By JOE McDONALD
TOKYO – The yen fell from historic highs Friday after the Group of Seven major industrialized nations promised coordinated intervention in currency markets to support Japan’s recovery from a catastrophic earthquake and tsunami.
The G-7 pledge came after the yen hit an all-time high against the dollar Thursday, possibly threatening Japan’s exports and hampering its economic recovery from the Mar. 11 quake that triggered an unfolding nuclear crisis.
After the announcement the dollar rose to 81.26 yen fro 79.45 yen, but it was unclear whether that was due to government intervention or to traders reacting to the news. The dollar briefly slumped to 76.53 yen on Thursday – an all time low for the U.S currency and a record high for the yen.
Japan’s Finance Minister Yoshihiko Noda said the government would intervene in the Tokyo market once morning trading opened Friday. But ministry spokespeople declined later to confirm whether that happened.
Noda said the planned intervention was meant to calm “volatility” and G-7 governments had no target exchange rate.
“We are not aiming for a specific level,” the minister told reporters.
The G-7 statement adds to a flurry of moves by Japan to calm roiled financial markets following the 9.0-magnitude quake and tsunami in northeastern Japan, which killed has thousands of people and left hundreds of thousands homeless.
Japan’s central bank welcomed the initiative. The bank has tried to calm jittery money markets by injected 38 trillion yen ($470 billion) in emergency cash this week on top its regular funding activities.
The benchmark Nikkei 225 stock average was up about 3 percent in the early afternoon following a turbulent week of trading amid the escalating nuclear crisis.
Smoke continued to billow from a building at Japan’s crippled Fukushima Dai-ichi nuclear power plant on Friday as emergency crews worked to reconnect electricity to cooling systems and spray more water on overheating nuclear fuel at the tsunami-ravaged facility.
In a joint statement issued following emergency discussions, the G-7 officials said that the United States, Britain, Canada and the European Central Bank will join with Japan in a “concerted intervention” in currency markets Friday. It would be the first time since late 2000 that the governments have jointly intervened in currency markets.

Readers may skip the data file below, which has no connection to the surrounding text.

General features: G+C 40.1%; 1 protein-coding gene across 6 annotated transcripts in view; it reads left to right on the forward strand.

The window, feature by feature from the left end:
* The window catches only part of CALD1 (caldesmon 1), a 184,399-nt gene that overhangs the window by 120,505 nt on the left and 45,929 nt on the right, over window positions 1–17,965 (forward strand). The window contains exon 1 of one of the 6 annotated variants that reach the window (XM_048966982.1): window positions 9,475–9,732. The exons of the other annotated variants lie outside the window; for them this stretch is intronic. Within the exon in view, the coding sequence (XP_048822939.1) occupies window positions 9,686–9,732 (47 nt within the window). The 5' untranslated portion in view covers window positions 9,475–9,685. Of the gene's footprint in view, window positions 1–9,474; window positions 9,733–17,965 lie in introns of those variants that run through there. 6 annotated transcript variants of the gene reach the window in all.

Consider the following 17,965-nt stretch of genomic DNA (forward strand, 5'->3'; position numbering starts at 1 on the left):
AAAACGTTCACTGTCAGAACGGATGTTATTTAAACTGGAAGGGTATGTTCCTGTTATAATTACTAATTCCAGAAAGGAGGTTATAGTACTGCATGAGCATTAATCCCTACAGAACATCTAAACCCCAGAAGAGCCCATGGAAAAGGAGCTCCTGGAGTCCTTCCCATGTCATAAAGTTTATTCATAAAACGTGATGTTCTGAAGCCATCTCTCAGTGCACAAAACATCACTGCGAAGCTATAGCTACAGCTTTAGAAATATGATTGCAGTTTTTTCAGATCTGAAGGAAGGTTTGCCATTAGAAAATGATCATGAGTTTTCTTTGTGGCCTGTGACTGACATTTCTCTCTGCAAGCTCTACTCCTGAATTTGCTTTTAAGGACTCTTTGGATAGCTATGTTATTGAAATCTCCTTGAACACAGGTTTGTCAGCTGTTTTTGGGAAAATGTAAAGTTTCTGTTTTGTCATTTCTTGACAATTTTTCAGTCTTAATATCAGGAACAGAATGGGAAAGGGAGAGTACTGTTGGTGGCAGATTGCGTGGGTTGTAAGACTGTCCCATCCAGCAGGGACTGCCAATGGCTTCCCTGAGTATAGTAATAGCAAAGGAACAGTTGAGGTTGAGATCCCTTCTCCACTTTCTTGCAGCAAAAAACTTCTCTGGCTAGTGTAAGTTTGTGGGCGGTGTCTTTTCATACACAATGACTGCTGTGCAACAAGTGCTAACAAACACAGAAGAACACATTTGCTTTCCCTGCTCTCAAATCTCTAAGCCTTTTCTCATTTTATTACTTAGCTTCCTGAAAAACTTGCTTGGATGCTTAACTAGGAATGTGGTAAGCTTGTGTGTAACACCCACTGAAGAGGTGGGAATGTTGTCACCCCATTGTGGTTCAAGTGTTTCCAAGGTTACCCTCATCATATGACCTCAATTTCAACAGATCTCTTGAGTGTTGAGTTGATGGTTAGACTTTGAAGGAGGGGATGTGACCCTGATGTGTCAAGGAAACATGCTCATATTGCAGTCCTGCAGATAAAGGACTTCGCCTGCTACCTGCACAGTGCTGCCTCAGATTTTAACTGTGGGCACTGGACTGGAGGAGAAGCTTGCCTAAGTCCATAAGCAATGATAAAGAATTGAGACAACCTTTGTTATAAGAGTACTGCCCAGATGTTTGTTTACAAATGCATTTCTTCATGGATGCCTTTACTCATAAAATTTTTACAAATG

“We express our solidarity with the Japanese people in these difficult times,” the statement said.
Noda, the finance minister, expressed Japan’s gratitude.
The yen’s rise was driven by expectations that Japanese companies would sell dollar-denominated assets and buy yen to pay for quake recovery. Traders said there was no sign that happened, which meant government intervention might be able to discourage further speculation.
“Intervention was inevitable for the Japanese authorities. That was the general thinking in the market,” said Masafumi Yamamoto, chief foreign exchange strategist at Barclays Capital Japan. He called the G-7 statement a “strong message.”
Yamamoto said the G-7 pledge of cooperation was a striking contrast to last year’s talk of possible “currency wars” and governments trying to weaken their currencies to shore up exports amid the global crisis.
“It’s completely different from last year,” he said. “People were talking about currency wars and competitive devaluation. So it’s a total change. In that sense, it was very significant that speculative yen appreciation can be attacked by coordinated action.”
Goldman Sachs estimated Japan’s disaster losses could reach $200 billion, the equivalent of more than 3 percent of Japan’s annual gross domestic product.
It is unclear how much a change in exchange rates might help Japanese exporters, which also are struggling with power shortages that have forced major auto manufacturers and others to suspend production.
“Many would currently be unable to benefit from a weaker yen anyway,” Capital Economics said in a report. “A stronger currency will at least make imports cheaper and therefore minimize the additional costs of meeting any shortfall in necessities following the disruption to domestic supplies.”
Associated Press writer Tomoko A. Hosaka contributed.
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